Hypophosphatasia is a rare, inherited metabolic disorder that affects the mineralization of teeth and bones. Mineralization involves the deposition of calcium and phosphorus into bones and teeth to ensure they are hard, strong and stable. Defective mineralization can lead to skeletal defects and contribute to other pathologies that affect the central nervous system, the gastrointestinal tract and organs such as the kidneys.
This bone disease arises from mutation in a gene called ALPL, which codes for the enzyme alkaline phosphatase (ALP). ALP is an important contributor to mineralization and mutations in ALPL lead to the production of ALP that is no longer able to participate properly in this process. When this happens, the bones soften and become susceptible to fracture and the risk of premature tooth loss is increased.
There are six different forms of this condition and in general, patients are classified as having “perinatal,” “infantile,” “childhood” or “adult” hypophosphatasia, depending on how severe the condition is and the age at which skeletal effects were first observed. In the most severe form – perinatal lethal hypophosphatasia – the mineralization process is severely impaired and infants may be stillborn due to their skeleton failing to develop properly in the womb. Infants who are liveborn have hypercalcemia and respiratory insufficiency, which can lead to respiratory failure. Another form of the condition that affects newborns is prenatal benign hypophosphatasia. Here, there are prenatal skeletal deformities, but these improve over time until the patient can be classified as having a milder childhood or adult form of the condition.
Infantile hypophosphatasia is characterized by the development of rickets at some stage between birth and six months of age. In cases of childhood hypophosphatasia, skeletal deformity due to underlying rickets may be present or absent, but the most common manifestation is premature loss of primary (baby) teeth. Adult hypophosphatasia usually develops during middle age, with the main features of disease being premature loss of secondary teeth, recurrent fractures in the feet and painful fractures in the thigh bones.
Odontohypohosphatasia is a milder form of the condition that may develop in childhood or adulthood, but only affects the teeth. The condition causes dental caries and/or premature loss of teeth, without any symptoms of osteomalacia (soft bones) being detected.
The severe forms of hypophosphatasia are estimated to affect 1 in every 100, 000 live births, while the milder forms that develop during childhood or adulthood are thought to be somewhat more prevalent. Estimates show that in the U.S, around 1 in 300 people are carriers of the condition.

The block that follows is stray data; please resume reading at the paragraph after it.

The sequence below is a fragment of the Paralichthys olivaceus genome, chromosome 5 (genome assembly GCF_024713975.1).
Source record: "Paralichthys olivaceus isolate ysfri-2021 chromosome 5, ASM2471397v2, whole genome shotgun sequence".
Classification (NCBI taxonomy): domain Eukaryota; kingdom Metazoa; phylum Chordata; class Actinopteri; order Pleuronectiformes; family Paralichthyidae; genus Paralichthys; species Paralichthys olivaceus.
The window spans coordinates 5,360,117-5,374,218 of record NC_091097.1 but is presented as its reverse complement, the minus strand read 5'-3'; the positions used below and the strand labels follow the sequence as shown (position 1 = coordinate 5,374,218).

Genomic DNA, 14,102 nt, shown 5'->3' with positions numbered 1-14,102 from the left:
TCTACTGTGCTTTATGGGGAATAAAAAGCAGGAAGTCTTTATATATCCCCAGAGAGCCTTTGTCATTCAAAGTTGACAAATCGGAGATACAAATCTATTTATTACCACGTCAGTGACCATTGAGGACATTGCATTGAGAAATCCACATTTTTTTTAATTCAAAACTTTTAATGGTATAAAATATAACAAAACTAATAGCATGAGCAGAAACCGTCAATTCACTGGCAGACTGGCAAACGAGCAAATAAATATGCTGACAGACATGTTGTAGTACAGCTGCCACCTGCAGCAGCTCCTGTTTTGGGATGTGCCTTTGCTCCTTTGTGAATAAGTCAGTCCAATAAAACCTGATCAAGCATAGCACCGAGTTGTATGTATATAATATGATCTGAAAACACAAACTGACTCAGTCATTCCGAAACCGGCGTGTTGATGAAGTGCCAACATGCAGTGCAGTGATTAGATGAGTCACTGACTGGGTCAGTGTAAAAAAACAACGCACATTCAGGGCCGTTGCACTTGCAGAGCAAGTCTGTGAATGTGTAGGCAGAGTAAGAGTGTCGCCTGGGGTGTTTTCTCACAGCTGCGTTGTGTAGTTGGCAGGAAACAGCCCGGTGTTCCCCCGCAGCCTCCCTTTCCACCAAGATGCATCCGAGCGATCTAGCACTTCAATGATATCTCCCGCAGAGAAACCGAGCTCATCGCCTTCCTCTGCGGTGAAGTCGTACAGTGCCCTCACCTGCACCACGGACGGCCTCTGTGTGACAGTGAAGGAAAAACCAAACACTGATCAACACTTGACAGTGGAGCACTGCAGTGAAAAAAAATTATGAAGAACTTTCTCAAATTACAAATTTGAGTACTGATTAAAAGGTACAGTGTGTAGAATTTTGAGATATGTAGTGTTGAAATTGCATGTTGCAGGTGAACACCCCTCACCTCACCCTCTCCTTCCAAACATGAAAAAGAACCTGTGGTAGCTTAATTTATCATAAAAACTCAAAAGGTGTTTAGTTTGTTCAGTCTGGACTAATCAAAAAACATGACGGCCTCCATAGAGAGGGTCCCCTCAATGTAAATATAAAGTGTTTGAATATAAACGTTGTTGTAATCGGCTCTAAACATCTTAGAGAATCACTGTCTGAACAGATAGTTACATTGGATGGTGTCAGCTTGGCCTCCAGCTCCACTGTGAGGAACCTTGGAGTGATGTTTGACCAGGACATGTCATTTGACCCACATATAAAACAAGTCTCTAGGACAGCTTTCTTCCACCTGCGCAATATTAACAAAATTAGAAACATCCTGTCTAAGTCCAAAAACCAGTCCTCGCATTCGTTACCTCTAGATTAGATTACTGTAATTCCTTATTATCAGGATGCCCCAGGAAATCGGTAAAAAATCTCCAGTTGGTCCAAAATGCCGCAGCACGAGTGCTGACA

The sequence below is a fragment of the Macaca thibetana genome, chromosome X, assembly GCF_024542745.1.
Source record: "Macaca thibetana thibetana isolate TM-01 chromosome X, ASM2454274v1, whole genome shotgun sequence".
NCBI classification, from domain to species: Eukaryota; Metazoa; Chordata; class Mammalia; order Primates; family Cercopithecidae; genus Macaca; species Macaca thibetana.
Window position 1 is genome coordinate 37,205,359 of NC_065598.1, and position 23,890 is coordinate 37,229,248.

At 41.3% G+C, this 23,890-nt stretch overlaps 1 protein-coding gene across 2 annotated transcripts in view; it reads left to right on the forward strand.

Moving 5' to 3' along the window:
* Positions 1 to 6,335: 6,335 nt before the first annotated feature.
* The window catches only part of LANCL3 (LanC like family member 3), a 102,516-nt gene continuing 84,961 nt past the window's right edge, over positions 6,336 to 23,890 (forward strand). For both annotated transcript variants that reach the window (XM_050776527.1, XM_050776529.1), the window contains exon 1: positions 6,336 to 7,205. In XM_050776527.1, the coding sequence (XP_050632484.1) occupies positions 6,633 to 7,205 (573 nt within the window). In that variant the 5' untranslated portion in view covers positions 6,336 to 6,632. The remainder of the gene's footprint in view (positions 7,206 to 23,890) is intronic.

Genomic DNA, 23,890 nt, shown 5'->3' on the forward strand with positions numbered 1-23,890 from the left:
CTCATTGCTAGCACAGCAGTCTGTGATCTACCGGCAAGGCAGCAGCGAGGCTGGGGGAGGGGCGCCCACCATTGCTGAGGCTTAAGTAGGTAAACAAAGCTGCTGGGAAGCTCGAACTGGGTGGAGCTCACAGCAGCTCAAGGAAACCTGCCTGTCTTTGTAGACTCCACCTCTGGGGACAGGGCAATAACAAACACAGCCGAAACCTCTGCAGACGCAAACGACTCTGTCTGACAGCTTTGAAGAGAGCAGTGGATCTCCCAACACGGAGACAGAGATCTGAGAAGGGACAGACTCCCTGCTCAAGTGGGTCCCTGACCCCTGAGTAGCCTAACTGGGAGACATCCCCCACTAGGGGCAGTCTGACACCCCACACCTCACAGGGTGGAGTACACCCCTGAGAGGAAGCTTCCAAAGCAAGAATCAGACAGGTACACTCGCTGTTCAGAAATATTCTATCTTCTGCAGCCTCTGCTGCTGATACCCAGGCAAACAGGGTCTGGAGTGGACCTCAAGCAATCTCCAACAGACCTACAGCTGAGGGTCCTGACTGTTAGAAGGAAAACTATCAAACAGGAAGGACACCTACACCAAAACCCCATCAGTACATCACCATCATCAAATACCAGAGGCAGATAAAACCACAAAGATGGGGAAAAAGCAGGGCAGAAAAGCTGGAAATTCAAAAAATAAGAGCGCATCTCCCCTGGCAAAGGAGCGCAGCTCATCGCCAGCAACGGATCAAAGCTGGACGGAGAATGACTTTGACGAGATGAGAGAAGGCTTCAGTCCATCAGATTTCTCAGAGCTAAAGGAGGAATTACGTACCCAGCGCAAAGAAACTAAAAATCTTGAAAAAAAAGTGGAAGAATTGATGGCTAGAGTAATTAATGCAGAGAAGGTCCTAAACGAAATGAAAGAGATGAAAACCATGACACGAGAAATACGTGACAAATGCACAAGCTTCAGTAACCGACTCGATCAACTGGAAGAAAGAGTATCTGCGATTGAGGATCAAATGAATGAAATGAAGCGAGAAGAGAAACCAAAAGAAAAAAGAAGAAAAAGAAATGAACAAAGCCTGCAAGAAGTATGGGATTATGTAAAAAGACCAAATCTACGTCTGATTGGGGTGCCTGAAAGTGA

Currently, there are no approved treatments for hypophosphatasia and treatment is focused on managing symptoms and complications in order to help patients stay active and maintain their quality of life.
The management of hypophosphatasia may require the expertise of a multi-specialist team including pediatricians, dental experts and orthopedic surgeons in order to devise a treatment plan that meets all of a patient’s individual needs. Affected individuals and their family members may also benefit from genetic counselling.
Physicians may prescribe non-steroidal anti-inflammatory drugs (NSAIDs) to treat pain in the bones and joints, although these must be prescribed with caution due to the number of side effects associated with excess doses or long-term use. Vitamin B6 may be administered to control seizures in severely affected babies and infants who develop hypercalcemia may have their dietary calcium intake restricted and receive treatment with calcitonin, hydration and diuretics.
In cases where craniosynostosis (an abnormally shaped skull) is causing increased intracranial pressure, surgery may be performed to relieve the pressure. Regular dental care is recommended from as early on as possible after diagnosis and in some cases, physiotherapy and occupational therapy may be of benefit.
Among adults who experience recurrent fractures in the long bones, an orthopedic procedure called “rodding” may be performed. Here, a surgeon inserts a metal rod through a bone’s central opening in order to stabilize and strengthen it. Foot fractures might also be managed using special orthotic devices.
Although no therapies have yet been found to successfully treat hypophosphatasia, there are several that are currently under investigation. In one study, hematopoietic stem cell transplantation was found to improve symptoms in two female infants with a life-threatening form of hypophosphatasia.
A drug that has been administered “off-label” called teriparatide has been found to improve fractures in adults with hypophosphatasia who have femoral pseudofractures or metatarsal stress fractures. However, further studies are needed to establish the safety and effectiveness of this drug with long-term use.
Researchers have been investigating an enzyme replacement therapy that uses a drug called asfotase alfa as a form of bone-targeted ALP replacement. Clinical trials have so far shown improved skeletal mineralization and increases in mobility, endurance, strength, respiratory function and survival. This potential therapy also requires ongoing investigation in order to establish long-term effectiveness and safety.
An anti-sclerostin antibody has also been studied and preliminary results have shown the agent acts against sclerostin to increase bone mass. Sclerostin is a protein found in bone cells that reduces the number of bone-forming cells (osteocytes).